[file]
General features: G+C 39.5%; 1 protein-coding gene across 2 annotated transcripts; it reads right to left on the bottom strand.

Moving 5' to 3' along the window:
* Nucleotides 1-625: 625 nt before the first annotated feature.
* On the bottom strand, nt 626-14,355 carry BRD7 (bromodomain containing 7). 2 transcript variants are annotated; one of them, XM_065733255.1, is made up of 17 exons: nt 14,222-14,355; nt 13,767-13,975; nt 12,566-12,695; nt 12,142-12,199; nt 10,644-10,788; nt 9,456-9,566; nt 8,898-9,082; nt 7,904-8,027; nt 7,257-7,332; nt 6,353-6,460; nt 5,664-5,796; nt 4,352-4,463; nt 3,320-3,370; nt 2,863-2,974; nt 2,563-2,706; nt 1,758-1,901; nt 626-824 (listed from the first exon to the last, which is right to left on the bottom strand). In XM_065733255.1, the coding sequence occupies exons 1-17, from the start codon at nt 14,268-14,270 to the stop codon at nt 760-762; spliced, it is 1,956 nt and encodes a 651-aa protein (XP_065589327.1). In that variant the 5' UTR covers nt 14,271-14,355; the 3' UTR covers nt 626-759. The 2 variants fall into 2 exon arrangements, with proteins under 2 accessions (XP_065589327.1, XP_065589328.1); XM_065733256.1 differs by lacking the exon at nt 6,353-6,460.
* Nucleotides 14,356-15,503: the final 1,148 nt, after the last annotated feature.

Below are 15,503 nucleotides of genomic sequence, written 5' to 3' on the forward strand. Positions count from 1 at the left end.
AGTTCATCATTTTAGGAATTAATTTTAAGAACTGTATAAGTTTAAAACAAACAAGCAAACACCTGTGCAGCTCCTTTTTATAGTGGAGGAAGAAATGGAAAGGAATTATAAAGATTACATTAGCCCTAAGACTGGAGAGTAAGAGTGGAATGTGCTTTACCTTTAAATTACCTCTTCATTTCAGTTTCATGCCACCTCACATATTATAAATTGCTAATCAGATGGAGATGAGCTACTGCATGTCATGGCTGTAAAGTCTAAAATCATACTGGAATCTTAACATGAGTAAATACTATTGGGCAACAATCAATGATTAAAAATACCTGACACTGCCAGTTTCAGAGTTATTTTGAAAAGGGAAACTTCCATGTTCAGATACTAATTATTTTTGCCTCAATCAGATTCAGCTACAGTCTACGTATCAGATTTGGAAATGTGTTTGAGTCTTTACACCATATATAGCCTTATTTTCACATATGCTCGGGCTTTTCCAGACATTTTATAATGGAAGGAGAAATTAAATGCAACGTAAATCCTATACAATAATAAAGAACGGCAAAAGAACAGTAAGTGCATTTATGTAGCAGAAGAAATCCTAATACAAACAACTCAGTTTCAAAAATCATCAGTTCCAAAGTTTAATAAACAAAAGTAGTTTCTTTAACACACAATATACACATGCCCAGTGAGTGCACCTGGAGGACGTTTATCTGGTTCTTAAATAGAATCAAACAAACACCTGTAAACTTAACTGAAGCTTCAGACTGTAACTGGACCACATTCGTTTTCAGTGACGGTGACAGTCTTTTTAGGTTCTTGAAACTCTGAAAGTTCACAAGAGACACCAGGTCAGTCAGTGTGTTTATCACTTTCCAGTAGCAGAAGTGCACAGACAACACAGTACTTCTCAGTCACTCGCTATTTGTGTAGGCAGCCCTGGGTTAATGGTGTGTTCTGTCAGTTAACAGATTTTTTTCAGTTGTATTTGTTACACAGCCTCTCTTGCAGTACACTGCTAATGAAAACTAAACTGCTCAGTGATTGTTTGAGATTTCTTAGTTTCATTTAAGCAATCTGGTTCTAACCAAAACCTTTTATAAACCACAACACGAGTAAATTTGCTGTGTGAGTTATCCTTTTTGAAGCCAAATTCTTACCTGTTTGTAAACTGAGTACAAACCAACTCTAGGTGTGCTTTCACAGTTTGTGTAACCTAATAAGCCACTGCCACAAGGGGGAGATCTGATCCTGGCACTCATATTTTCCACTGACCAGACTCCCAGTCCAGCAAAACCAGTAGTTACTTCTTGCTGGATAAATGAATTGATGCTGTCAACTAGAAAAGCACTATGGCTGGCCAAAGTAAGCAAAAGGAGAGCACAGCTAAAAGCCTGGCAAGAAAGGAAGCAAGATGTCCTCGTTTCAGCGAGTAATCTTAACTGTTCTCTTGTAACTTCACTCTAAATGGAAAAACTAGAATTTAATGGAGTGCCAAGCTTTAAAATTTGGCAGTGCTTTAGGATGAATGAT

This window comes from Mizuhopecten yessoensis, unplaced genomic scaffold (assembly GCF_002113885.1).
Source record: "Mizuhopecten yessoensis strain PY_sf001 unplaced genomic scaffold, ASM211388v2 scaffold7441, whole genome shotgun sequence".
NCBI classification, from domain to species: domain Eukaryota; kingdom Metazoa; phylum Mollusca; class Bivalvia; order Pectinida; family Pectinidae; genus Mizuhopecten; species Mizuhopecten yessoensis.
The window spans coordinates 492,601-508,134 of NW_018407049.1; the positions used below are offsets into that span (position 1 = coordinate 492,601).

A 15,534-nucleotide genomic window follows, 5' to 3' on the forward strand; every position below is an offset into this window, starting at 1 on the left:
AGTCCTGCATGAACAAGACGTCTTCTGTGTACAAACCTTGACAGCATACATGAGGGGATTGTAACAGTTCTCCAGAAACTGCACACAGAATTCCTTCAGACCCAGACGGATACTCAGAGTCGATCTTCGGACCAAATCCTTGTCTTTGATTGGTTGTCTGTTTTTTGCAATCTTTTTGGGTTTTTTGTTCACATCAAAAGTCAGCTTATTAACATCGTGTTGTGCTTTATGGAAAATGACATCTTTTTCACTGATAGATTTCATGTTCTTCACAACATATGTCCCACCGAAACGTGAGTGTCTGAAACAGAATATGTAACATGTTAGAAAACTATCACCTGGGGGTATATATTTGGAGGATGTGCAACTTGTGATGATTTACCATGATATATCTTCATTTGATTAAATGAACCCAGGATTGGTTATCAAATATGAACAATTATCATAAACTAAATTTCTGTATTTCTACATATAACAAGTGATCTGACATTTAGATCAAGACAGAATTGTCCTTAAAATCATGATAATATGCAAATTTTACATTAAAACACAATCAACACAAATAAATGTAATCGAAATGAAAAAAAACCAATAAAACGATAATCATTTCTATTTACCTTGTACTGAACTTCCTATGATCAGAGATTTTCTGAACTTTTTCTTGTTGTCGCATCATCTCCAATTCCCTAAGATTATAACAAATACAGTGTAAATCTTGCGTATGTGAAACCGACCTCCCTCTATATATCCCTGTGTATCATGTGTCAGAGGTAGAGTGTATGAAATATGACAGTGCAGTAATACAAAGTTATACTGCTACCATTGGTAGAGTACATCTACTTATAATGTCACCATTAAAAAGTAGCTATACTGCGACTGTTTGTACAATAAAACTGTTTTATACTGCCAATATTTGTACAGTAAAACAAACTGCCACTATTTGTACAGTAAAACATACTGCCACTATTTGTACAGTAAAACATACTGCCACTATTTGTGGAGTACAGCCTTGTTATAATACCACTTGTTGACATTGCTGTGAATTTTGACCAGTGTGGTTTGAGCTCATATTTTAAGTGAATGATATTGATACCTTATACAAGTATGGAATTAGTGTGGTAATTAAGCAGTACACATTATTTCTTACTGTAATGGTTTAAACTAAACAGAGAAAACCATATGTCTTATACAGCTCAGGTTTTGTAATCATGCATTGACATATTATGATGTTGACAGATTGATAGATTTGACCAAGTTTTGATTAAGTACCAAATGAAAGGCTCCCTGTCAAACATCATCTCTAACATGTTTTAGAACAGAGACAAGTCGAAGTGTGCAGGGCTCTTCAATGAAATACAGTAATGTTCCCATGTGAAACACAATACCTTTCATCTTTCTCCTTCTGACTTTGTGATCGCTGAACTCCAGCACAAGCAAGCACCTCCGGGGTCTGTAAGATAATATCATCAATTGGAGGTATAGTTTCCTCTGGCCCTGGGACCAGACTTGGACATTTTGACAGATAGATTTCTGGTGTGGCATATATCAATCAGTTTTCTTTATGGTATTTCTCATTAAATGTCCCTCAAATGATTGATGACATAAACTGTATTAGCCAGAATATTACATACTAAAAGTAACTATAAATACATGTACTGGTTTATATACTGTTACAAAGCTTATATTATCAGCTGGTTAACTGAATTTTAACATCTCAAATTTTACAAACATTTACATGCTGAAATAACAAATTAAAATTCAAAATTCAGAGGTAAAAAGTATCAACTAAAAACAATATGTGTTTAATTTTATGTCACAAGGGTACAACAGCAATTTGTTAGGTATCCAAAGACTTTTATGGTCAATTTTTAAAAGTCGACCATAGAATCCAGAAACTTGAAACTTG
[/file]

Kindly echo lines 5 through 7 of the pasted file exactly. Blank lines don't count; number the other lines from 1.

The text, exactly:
* Nucleotides 14,356-15,503: the final 1,148 nt, after the last annotated feature.

Below are 15,503 nucleotides of genomic sequence, written 5' to 3' on the forward strand. Positions count from 1 at the left end.
AGTTCATCATTTTAGGAATTAATTTTAAGAACTGTATAAGTTTAAAACAAACAAGCAAACACCTGTGCAGCTCCTTTTTATAGTGGAGGAAGAAATGGAAAGGAATTATAAAGATTACATTAGCCCTAAGACTGGAGAGTAAGAGTGGAATGTGCTTTACCTTTAAATTACCTCTTCATTTCAGTTTCATGCCACCTCACATATTATAAATTGCTAATCAGATGGAGATGAGCTACTGCATGTCATGGCTGTAAAGTCTAAAATCATACTGGAATCTTAACATGAGTAAATACTATTGGGCAACAATCAATGATTAAAAATACCTGACACTGCCAGTTTCAGAGTTATTTTGAAAAGGGAAACTTCCATGTTCAGATACTAATTATTTTTGCCTCAATCAGATTCAGCTACAGTCTACGTATCAGATTTGGAAATGTGTTTGAGTCTTTACACCATATATAGCCTTATTTTCACATATGCTCGGGCTTTTCCAGACATTTTATAATGGAAGGAGAAATTAAATGCAACGTAAATCCTATACAATAATAAAGAACGGCAAAAGAACAGTAAGTGCATTTATGTAGCAGAAGAAATCCTAATACAAACAACTCAGTTTCAAAAATCATCAGTTCCAAAGTTTAATAAACAAAAGTAGTTTCTTTAACACACAATATACACATGCCCAGTGAGTGCACCTGGAGGACGTTTATCTGGTTCTTAAATAGAATCAAACAAACACCTGTAAACTTAACTGAAGCTTCAGACTGTAACTGGACCACATTCGTTTTCAGTGACGGTGACAGTCTTTTTAGGTTCTTGAAACTCTGAAAGTTCACAAGAGACACCAGGTCAGTCAGTGTGTTTATCACTTTCCAGTAGCAGAAGTGCACAGACAACACAGTACTTCTCAGTCACTCGCTATTTGTGTAGGCAGCCCTGGGTTAATGGTGTGTTCTGTCAGTTAACAGATTTTTTTCAGTTGTATTTGTTACACAGCCTCTCTTGCAGTACACTGCTAATGAAAACTAAACTGCTCAGTGATTGTTTGAGATTTCTTAGTTTCATTTAAGCAATCTGGTTCTAACCAAAACCTTTTATAAACCACAACACGAGTAAATTTGCTGTGTGAGTTATCCTTTTTGAAGCCAAATTCTTACCTGTTTGTAAACTGAGTACAAACCAACTCTAGGTGTGCTTTCACAGTTTGTGTAACCTAATAAGCCACTGCCACAAGGGGGAGATCTGATCCTGGCACTCATATTTTCCACTGACCAGACTCCCAGTCCAGCAAAACCAGTAGTTACTTCTTGCTGGATAAATGAATTGATGCTGTCAACTAGAAAAGCACTATGGCTGGCCAAAGTAAGCAAAAGGAGAGCACAGCTAAAAGCCTGGCAAGAAAGGAAGCAAGATGTCCTCGTTTCAGCGAGTAATCTTAACTGTTCTCTTGTAACTTCACTCTAAATGGAAAAACTAGAATTTAATGGAGTGCCAAGCTTTAAAATTTGGCAGTGCTTTAGGATGAATGAT